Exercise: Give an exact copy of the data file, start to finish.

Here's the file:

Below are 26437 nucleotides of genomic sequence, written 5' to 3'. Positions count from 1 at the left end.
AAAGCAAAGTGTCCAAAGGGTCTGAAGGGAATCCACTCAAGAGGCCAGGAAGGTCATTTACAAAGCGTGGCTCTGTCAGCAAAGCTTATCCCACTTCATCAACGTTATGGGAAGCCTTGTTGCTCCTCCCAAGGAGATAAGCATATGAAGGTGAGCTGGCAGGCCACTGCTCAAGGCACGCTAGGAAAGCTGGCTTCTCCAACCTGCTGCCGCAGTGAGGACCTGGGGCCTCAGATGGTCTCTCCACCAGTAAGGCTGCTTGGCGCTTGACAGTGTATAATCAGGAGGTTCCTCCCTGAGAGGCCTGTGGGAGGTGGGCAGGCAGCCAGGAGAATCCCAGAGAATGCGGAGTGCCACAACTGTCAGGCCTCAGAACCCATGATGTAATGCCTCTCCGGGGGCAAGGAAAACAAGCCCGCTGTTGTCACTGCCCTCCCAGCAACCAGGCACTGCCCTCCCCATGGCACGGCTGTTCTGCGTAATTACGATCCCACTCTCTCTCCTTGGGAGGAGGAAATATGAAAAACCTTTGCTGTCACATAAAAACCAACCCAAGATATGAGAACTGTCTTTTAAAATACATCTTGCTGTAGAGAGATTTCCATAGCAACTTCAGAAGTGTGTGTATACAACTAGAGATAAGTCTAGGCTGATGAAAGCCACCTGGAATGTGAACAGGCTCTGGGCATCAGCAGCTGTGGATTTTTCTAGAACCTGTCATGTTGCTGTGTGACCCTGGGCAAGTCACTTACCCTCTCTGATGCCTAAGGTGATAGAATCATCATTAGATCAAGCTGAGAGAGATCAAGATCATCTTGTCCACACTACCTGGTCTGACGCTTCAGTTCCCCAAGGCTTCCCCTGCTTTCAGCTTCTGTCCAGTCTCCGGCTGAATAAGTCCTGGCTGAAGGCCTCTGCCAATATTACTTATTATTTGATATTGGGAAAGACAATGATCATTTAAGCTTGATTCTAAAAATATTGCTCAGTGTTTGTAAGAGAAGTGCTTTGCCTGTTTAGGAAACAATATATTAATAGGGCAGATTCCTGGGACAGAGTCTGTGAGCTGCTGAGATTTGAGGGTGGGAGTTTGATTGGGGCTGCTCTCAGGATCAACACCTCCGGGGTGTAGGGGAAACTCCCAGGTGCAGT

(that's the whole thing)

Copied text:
Below are 26437 nucleotides of genomic sequence, written 5' to 3'. Positions count from 1 at the left end.
AAAGCAAAGTGTCCAAAGGGTCTGAAGGGAATCCACTCAAGAGGCCAGGAAGGTCATTTACAAAGCGTGGCTCTGTCAGCAAAGCTTATCCCACTTCATCAACGTTATGGGAAGCCTTGTTGCTCCTCCCAAGGAGATAAGCATATGAAGGTGAGCTGGCAGGCCACTGCTCAAGGCACGCTAGGAAAGCTGGCTTCTCCAACCTGCTGCCGCAGTGAGGACCTGGGGCCTCAGATGGTCTCTCCACCAGTAAGGCTGCTTGGCGCTTGACAGTGTATAATCAGGAGGTTCCTCCCTGAGAGGCCTGTGGGAGGTGGGCAGGCAGCCAGGAGAATCCCAGAGAATGCGGAGTGCCACAACTGTCAGGCCTCAGAACCCATGATGTAATGCCTCTCCGGGGGCAAGGAAAACAAGCCCGCTGTTGTCACTGCCCTCCCAGCAACCAGGCACTGCCCTCCCCATGGCACGGCTGTTCTGCGTAATTACGATCCCACTCTCTCTCCTTGGGAGGAGGAAATATGAAAAACCTTTGCTGTCACATAAAAACCAACCCAAGATATGAGAACTGTCTTTTAAAATACATCTTGCTGTAGAGAGATTTCCATAGCAACTTCAGAAGTGTGTGTATACAACTAGAGATAAGTCTAGGCTGATGAAAGCCACCTGGAATGTGAACAGGCTCTGGGCATCAGCAGCTGTGGATTTTTCTAGAACCTGTCATGTTGCTGTGTGACCCTGGGCAAGTCACTTACCCTCTCTGATGCCTAAGGTGATAGAATCATCATTAGATCAAGCTGAGAGAGATCAAGATCATCTTGTCCACACTACCTGGTCTGACGCTTCAGTTCCCCAAGGCTTCCCCTGCTTTCAGCTTCTGTCCAGTCTCCGGCTGAATAAGTCCTGGCTGAAGGCCTCTGCCAATATTACTTATTATTTGATATTGGGAAAGACAATGATCATTTAAGCTTGATTCTAAAAATATTGCTCAGTGTTTGTAAGAGAAGTGCTTTGCCTGTTTAGGAAACAATATATTAATAGGGCAGATTCCTGGGACAGAGTCTGTGAGCTGCTGAGATTTGAGGGTGGGAGTTTGATTGGGGCTGCTCTCAGGATCAACACCTCCGGGGTGTAGGGGAAACTCCCAGGTGCAGT